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Was it all for nothing!? Data shows lockdowns did almost NOTHING to stop Covid deaths


The bumper study, undertaken by Johns Hopkins University’s Studies in Applied Economics, is sending shockwaves around the globe as it claims the sacrifices people made during the coronavirus pandemic barely helped save lives. The paper, titled ‘A Literature Review and Meta-Analysis of the Effects of Lockdowns on COVID-19 Mortality’ concludes that “no broad-based evidence of noticeable effects on COVID-19 mortality” is evident.

They found that lockdowns overall prevented just 0.2 percent of Covid deaths on average.

Key lockdown measures looked at in the study included stay at home orders, school closures, business closures, and border closures.

Of these, business closures proved the most useful in preventing 10.6 percent of deaths, followed by school closures on 4.4 percent.

Stay at home orders were next in, preventing 2.9 percent of deaths.

Border closures are proven to have prevented just 0.1 percent of deaths.

READ MORE: Michael Gove apologises for ill-calculated lockdown mistake

The study states: “While this meta-analysis concludes that lockdowns have had little to no public health effects, they have imposed enormous economic and social costs where they have been adopted. 

“In consequence, lockdown policies are ill-founded and should be rejected as a pandemic policy instrument.”

The report offers a number of possibilities as to why lockdowns were so unsuccessful. 

One possibility is that, with more people isolating at home, higher viral loads were being passed to family members, leading to more severe illness. 

Another is that closing certain retail and leisure options lead to a higher concentration of people in one space.

The researchers wrote: “Lockdowns have limited peoples’ access to safe (outdoor) places such as beaches, parks, and zoos, or included outdoor mask mandates or strict outdoor gathering restrictions, pushing people to meet at less safe (indoor) places.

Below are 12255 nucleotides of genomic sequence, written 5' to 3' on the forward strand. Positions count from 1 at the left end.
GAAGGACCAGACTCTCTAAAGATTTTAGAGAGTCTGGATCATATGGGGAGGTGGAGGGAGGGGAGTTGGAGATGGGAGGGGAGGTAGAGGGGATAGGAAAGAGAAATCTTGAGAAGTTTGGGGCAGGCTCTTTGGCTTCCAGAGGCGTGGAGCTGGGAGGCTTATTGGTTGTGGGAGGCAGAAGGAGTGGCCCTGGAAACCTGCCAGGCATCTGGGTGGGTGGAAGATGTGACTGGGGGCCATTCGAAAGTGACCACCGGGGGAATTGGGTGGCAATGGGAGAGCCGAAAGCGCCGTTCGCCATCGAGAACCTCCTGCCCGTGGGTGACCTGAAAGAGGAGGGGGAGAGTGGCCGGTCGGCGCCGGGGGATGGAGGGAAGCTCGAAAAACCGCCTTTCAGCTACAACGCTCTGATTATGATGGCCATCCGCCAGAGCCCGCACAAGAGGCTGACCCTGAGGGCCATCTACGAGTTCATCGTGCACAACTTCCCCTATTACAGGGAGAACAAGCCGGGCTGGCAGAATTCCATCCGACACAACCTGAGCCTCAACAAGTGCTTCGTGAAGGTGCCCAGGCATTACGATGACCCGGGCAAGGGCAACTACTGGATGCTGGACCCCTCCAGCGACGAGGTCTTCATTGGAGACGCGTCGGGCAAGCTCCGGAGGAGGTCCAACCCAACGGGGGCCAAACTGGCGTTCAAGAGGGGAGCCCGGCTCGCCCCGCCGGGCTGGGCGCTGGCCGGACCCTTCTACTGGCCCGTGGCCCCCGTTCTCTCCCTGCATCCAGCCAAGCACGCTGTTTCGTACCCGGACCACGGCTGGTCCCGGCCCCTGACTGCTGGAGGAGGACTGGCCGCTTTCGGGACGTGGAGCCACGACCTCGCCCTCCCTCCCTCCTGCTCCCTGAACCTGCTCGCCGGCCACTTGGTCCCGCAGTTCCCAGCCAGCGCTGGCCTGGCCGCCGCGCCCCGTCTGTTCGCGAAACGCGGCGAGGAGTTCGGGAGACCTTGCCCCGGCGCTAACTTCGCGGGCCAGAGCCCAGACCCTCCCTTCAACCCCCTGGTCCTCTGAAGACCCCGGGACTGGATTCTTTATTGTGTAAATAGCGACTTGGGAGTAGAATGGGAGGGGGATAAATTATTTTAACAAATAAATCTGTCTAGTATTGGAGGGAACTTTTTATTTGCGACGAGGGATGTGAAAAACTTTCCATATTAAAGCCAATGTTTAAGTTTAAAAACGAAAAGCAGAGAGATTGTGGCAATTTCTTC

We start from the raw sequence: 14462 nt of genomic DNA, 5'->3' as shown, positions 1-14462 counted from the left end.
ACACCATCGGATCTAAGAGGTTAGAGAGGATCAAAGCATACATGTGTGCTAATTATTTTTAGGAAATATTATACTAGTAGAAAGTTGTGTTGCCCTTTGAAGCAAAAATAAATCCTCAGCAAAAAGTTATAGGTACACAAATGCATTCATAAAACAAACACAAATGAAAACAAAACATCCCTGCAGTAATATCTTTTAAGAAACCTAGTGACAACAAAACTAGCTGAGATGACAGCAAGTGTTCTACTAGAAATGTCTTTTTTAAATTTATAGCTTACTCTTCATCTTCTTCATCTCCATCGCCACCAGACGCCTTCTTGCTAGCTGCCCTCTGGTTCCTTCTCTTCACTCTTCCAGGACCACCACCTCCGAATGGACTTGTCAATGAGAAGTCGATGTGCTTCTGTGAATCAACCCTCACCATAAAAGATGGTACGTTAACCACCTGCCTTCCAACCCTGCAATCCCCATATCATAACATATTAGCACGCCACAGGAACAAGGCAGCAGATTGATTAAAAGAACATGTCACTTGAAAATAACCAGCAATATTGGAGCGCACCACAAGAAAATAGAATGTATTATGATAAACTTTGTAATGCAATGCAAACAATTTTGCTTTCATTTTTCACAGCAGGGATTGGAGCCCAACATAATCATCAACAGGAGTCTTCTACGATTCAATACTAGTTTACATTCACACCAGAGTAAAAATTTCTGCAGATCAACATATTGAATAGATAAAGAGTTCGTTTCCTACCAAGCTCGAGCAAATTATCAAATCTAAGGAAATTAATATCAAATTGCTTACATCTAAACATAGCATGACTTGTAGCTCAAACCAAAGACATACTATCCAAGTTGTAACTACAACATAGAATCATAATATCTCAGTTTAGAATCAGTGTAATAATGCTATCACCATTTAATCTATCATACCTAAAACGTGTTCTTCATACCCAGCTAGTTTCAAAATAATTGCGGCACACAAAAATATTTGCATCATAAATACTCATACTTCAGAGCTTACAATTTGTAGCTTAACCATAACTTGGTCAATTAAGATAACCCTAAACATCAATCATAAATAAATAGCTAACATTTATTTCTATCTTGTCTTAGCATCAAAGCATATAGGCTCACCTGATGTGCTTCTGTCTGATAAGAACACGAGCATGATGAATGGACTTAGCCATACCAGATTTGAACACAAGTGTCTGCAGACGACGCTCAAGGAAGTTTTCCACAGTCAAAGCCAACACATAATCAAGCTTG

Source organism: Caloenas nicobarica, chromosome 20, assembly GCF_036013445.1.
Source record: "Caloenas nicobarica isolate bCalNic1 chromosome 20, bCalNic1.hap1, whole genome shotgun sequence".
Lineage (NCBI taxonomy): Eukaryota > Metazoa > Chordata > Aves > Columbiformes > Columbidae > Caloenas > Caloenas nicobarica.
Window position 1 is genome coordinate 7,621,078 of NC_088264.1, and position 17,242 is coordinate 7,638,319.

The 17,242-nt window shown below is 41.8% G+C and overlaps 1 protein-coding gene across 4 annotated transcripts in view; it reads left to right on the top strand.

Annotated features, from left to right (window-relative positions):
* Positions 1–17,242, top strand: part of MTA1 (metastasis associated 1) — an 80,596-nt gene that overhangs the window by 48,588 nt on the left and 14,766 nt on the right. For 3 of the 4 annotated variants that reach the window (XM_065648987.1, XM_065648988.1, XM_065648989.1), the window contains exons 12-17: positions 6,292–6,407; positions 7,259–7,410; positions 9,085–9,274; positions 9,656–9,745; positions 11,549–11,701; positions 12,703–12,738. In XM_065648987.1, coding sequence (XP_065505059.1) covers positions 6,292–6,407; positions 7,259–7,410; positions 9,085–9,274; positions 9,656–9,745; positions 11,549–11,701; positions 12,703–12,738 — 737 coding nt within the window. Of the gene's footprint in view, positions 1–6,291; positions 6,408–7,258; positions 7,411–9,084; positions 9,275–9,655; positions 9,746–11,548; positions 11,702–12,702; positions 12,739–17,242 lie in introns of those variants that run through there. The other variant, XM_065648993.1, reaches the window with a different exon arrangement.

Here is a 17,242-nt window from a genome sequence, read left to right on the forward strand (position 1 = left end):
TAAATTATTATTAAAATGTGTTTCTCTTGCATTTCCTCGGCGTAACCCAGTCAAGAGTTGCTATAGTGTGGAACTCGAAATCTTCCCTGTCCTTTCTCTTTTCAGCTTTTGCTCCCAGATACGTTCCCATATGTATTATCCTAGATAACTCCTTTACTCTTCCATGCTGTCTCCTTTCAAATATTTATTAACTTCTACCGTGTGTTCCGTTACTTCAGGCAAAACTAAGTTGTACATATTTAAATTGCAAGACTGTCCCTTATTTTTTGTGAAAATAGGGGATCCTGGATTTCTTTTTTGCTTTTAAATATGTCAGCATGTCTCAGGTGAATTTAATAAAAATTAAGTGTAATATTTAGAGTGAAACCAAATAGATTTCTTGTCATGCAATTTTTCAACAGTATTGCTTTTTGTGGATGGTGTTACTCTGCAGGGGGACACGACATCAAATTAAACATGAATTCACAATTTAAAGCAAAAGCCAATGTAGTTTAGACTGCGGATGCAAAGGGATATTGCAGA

“Indeed, we do find some evidence that limiting gatherings was counterproductive and increased COVID-19 mortality.” 

Another theory is that people’s behaviour rebounded so greatly after the restrictions that it rendered any benefits redundant. 

The report did, however, find some evidence that closing non-essential businesses — in particular bars — helped reduce deaths.

It said: “Closing nonessential businesses seems to have had some effect (reducing COVID-19 mortality by 10.6 percent), which is likely to be related to the closure of bars.”

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They claimed the best explanation for differing Covid death rates in countries was “differences in population age and health” and the “quality of the health sector”.

They didn’t rule out, however, less obvious factors, such as “culture, communication, and coincidences”. 

Covid deaths are also skewed by the volume of testing each country carries out, which many scientists have highlighted as the driving factor behind Britain’s large toll.  

It should be noted the report has not yet been peer-reviewed. 

The study group originally identified 18,590 global studies into lockdowns, which they claim had to be whittled down to 34 to answer their research question.

The researchers only included studies that looked at the relationship between lockdown policies and Covid mortality or excess mortality, and didn’t include studies that looked at cases or hospitalisations as measures of success.

Critics have, however, accused the researchers of ‘cherry-picking’ studies to suit their narrative.

Doubts about the biases of its authors have also been raised, who have been vocal about lockdowns and vaccine mandates on social media. 

Despite this, the latest study will come as a slap in the face for millions who sacrificed so much during the pandemic. 

Early on, many states and 186 countries imposed bans on work, socialisation, in-person schooling, travel and other restrictions to limit the spread of the disease, citing recommendations by top healthcare experts.

Researchers at the Imperial College London, for example, predicted that such steps could reduce death rates by up to 98 percent. 

But with the UK passing the grim milestone of being the first country in Europe to surpass 150,000 Covid deaths in early January, it’s clear that statistic did not manifest.



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